Sales of food and drink products fortified with Omega-3 fatty acids are booming, with the market increasing in value from US$100m in 2002 to $2bn in 2006.

The market for Omega-3 enhanced foods blossomed in 2004, when the FDA approved the health claim that consumption reduced the risk of heart disease.

A new study by Packaged Facts, 'Omega-3 fatty acids and the US food and beverage market', has predicted that this meteoric rise is set to continue, with the market expected to be worth an estimated $7bn by 2011. This represents a compound annual growth rate of over 60% between 2002 and 2011.

The sector is dominated by sales of grain-based foods, such as bars, breads and cereals. Such products currently account for 86% of the market. However, the dairy segment has seen marked growth of late, driven by innovation and new product launches, including fortified yoghurts, milk, ice cream and cheeses. This growth, Packaged Facts suggests, is likely to continue.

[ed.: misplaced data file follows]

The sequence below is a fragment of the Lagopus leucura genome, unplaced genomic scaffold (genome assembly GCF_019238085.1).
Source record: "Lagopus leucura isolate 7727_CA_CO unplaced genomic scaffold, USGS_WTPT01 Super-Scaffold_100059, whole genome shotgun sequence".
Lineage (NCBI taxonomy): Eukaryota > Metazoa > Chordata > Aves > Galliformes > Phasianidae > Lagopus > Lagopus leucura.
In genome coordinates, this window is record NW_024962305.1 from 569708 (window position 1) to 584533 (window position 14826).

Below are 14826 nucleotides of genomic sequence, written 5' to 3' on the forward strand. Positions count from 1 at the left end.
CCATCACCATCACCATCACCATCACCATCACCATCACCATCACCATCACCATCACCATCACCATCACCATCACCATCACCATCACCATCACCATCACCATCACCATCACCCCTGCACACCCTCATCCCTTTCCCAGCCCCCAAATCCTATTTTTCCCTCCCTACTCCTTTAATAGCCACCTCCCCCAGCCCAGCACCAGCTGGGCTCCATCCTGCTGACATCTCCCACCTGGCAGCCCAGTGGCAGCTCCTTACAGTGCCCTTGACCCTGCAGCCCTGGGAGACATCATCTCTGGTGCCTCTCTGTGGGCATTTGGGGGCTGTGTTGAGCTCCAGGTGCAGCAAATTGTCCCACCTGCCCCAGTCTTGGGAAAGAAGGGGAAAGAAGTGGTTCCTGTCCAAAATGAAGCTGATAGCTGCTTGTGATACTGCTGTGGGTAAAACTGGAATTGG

"Omega-3-fortified foods are highly recognisable to today's health-conscious consumer, and the once 'fishy-flavoured foods' are now behind us, thanks to exceptional advances in Omega-3 food ingredients," said Don Montuori, the publisher of Packaged Facts. "By all indications, the addition of Omega-3s is not only the current hottest fortified food trend, it will remain so for years to come."